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Influence of soil properties on copper toxicity for two soil invertebrates
Criel, P.; Lock, K.; Van Eeckhout, H.; Oorts, K.; Smolders, E.; Janssen, C.R. (2008). Influence of soil properties on copper toxicity for two soil invertebrates. Environ. Toxicol. Chem. 27(8): 1748-1755. dx.doi.org/10.1897/07-545.1
In: Environmental Toxicology and Chemistry. Setac Press: New York. ISSN 0730-7268, more
Peer reviewed article  

Available in  Authors 

Keywords
    Algorithms; Bioavailability; Bioavailability; Cation exchange; Cations; Copper; Curing; Dry weight; Drying; Environmental monitoring; Food processing; Ion exchange; Manganese compounds; Metals; Organic carbon; Oxides; Regression analysis; Reproduction; Risk assessment; Risk assessment; Risk assessment; Risk management; Risk management; Soil properties; Soil testing; Soil testing; Soils; Standards; Toxicity; Invertebrata; Oligochaeta [WoRMS]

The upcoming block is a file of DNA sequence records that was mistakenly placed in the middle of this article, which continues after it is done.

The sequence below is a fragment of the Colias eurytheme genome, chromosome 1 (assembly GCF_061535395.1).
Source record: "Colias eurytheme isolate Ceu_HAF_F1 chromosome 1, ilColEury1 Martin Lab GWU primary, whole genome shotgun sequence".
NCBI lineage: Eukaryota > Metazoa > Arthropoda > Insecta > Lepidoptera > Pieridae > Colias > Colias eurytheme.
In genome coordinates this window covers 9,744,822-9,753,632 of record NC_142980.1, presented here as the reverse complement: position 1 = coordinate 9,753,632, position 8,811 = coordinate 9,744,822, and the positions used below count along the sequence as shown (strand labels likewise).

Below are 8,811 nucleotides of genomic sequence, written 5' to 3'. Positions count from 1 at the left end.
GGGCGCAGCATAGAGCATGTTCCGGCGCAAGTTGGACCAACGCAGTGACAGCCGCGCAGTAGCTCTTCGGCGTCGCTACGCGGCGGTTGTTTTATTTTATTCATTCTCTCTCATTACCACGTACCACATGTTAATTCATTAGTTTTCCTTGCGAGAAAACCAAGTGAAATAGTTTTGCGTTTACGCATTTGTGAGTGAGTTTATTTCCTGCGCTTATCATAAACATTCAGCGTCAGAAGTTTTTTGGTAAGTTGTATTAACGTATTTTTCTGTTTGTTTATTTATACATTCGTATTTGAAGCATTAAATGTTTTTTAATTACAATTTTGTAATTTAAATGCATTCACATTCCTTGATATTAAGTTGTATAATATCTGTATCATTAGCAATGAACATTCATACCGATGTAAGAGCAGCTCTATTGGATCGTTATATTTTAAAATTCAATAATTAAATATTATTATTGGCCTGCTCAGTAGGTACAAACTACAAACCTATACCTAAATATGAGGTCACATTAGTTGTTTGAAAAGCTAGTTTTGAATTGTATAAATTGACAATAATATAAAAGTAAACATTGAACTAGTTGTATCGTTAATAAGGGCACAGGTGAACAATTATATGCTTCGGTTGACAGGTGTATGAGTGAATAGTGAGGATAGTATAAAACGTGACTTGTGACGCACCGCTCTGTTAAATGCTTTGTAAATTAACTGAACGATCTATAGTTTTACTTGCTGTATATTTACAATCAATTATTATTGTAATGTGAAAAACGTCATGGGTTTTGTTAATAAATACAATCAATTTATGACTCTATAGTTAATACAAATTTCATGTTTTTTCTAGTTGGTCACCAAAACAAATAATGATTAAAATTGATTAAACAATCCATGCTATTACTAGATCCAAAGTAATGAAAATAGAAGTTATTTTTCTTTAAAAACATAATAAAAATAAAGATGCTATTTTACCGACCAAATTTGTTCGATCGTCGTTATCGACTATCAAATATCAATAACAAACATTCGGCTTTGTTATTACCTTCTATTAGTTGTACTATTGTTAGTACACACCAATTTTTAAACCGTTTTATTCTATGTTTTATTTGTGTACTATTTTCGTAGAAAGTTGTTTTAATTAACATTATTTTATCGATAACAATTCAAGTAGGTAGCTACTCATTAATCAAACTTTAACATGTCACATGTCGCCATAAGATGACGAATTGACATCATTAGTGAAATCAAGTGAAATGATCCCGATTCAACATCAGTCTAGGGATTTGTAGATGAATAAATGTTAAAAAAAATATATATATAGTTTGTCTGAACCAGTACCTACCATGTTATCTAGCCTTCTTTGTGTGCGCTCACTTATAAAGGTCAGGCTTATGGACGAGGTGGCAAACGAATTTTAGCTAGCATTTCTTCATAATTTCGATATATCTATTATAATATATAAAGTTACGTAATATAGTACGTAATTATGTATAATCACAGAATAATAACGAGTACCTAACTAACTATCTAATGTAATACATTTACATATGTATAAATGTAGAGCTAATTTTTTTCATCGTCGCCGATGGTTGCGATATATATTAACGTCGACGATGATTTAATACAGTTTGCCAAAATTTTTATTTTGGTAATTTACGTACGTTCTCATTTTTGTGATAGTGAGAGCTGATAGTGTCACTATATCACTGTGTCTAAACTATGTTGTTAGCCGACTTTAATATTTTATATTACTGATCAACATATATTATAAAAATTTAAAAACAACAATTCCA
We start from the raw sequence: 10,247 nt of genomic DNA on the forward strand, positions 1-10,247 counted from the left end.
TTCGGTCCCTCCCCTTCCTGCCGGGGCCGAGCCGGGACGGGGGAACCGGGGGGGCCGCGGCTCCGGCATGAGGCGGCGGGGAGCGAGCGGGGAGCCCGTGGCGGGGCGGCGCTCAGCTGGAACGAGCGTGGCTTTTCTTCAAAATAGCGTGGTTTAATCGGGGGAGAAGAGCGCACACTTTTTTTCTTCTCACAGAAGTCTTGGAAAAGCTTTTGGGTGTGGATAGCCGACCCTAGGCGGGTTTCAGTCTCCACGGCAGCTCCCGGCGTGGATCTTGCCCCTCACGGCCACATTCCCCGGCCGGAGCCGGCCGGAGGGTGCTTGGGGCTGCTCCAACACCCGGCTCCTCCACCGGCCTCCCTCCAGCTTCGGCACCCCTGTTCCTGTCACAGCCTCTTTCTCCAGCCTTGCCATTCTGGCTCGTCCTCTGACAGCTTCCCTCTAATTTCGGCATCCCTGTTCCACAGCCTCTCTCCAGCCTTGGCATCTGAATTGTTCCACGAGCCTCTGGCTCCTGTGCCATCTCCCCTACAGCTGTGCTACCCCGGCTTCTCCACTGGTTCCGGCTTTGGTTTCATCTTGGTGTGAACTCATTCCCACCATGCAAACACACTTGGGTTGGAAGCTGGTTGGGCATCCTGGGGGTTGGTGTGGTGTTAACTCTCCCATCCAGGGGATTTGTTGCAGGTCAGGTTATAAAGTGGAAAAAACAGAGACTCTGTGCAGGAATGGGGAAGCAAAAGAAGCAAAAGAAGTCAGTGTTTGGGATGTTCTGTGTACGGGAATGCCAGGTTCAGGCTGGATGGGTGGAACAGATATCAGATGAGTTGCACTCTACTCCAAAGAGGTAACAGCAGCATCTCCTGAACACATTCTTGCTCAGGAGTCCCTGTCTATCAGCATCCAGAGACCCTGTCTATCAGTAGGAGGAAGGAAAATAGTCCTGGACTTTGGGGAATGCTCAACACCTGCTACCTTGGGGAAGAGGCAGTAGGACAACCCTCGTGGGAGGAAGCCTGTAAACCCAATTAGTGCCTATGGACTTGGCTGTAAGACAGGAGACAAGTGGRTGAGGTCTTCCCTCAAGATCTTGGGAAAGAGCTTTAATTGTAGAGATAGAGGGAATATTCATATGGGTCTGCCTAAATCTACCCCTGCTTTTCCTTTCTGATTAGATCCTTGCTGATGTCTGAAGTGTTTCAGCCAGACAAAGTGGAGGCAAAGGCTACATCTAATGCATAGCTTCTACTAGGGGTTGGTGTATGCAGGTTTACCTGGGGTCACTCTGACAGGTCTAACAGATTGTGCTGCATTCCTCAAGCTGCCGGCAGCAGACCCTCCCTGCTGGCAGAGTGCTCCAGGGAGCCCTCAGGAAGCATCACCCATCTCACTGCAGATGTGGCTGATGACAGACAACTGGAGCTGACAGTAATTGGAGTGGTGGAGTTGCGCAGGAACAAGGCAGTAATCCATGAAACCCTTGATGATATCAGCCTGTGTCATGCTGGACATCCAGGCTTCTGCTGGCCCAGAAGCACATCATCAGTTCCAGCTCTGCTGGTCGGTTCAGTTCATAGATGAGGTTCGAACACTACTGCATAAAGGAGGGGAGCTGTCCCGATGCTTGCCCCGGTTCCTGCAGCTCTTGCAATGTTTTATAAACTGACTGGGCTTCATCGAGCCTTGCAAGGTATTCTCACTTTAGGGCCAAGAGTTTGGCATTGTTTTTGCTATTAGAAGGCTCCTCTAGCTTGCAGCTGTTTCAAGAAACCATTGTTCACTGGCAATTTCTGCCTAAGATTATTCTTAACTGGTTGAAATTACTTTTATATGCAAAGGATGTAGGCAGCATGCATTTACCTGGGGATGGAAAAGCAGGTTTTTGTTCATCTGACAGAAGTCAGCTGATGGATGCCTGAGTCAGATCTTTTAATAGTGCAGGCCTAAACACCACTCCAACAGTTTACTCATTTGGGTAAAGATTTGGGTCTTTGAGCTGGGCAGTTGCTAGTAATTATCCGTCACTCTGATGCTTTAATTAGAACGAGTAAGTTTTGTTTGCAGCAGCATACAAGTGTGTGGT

Authors  Top 
  • Criel, P.
  • Lock, K., more
  • Van Eeckhout, H., more
  • Oorts, K., more
  • Smolders, E.
  • Janssen, C.R., more

Abstract
    Although a large body of evidence indicates that metal toxicity to soil organisms is affected by physicochemical soil properties, use of this knowledge in ecological risk assessments is limited because of the lack of a model applicable to a wide range of soils. To study the effect of soil characteristics on the toxicity of copper to terrestrial invertebrates, chronic toxicity tests with Eisenia fetida and Folsomia candida were performed in 19 European field soils. These soils were carefully selected to cover the range of toxicity-influencing parameters encountered in the European Union. Toxicity values varied greatly among soils, with 28-d median effect concentrations ranging from 72.0 to 781 mg Cu/kg dry weight for E. fetida and from 45.4 to 2,270 mg Cu/kg dry weight for F. candida. For both species, variation in copper toxicity values was best explained by differences in the actual cation-exchange capacity (CEC) at soil pH. Using the obtained regression algorithms, the observed toxicity could, in most cases, be predicted within a factor of two for E. fetida and within a factor of three for F. candida. The developed models were validated in three additional European field soils, a standard artificial soil and a standard field soil. The presented regression equations, based on the actual CEC, offer an easy-to-apply method for taking the influence of soil properties on metal toxicity into account.

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